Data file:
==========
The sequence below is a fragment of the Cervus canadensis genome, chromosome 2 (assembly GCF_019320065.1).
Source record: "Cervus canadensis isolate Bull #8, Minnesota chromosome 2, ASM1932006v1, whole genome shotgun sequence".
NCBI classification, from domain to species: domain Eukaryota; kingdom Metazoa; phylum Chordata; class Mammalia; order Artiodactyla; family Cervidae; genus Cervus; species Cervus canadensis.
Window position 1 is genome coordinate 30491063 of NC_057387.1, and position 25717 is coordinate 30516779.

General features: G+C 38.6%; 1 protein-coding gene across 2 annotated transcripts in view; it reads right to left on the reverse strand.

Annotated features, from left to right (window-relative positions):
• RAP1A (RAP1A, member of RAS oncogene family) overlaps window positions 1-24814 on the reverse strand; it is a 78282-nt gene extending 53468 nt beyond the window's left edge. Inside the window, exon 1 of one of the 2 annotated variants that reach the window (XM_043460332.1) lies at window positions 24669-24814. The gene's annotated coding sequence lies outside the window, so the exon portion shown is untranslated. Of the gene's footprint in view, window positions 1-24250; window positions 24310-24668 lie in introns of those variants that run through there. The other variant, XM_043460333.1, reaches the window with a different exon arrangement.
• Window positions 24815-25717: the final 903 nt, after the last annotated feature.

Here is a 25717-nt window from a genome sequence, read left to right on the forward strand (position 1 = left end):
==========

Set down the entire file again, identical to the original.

The sequence below is a fragment of the Cervus canadensis genome, chromosome 2 (assembly GCF_019320065.1).
Source record: "Cervus canadensis isolate Bull #8, Minnesota chromosome 2, ASM1932006v1, whole genome shotgun sequence".
NCBI classification, from domain to species: domain Eukaryota; kingdom Metazoa; phylum Chordata; class Mammalia; order Artiodactyla; family Cervidae; genus Cervus; species Cervus canadensis.
Window position 1 is genome coordinate 30491063 of NC_057387.1, and position 25717 is coordinate 30516779.

General features: G+C 38.6%; 1 protein-coding gene across 2 annotated transcripts in view; it reads right to left on the reverse strand.

Annotated features, from left to right (window-relative positions):
• RAP1A (RAP1A, member of RAS oncogene family) overlaps window positions 1-24814 on the reverse strand; it is a 78282-nt gene extending 53468 nt beyond the window's left edge. Inside the window, exon 1 of one of the 2 annotated variants that reach the window (XM_043460332.1) lies at window positions 24669-24814. The gene's annotated coding sequence lies outside the window, so the exon portion shown is untranslated. Of the gene's footprint in view, window positions 1-24250; window positions 24310-24668 lie in introns of those variants that run through there. The other variant, XM_043460333.1, reaches the window with a different exon arrangement.
• Window positions 24815-25717: the final 903 nt, after the last annotated feature.

Here is a 25717-nt window from a genome sequence, read left to right on the forward strand (position 1 = left end):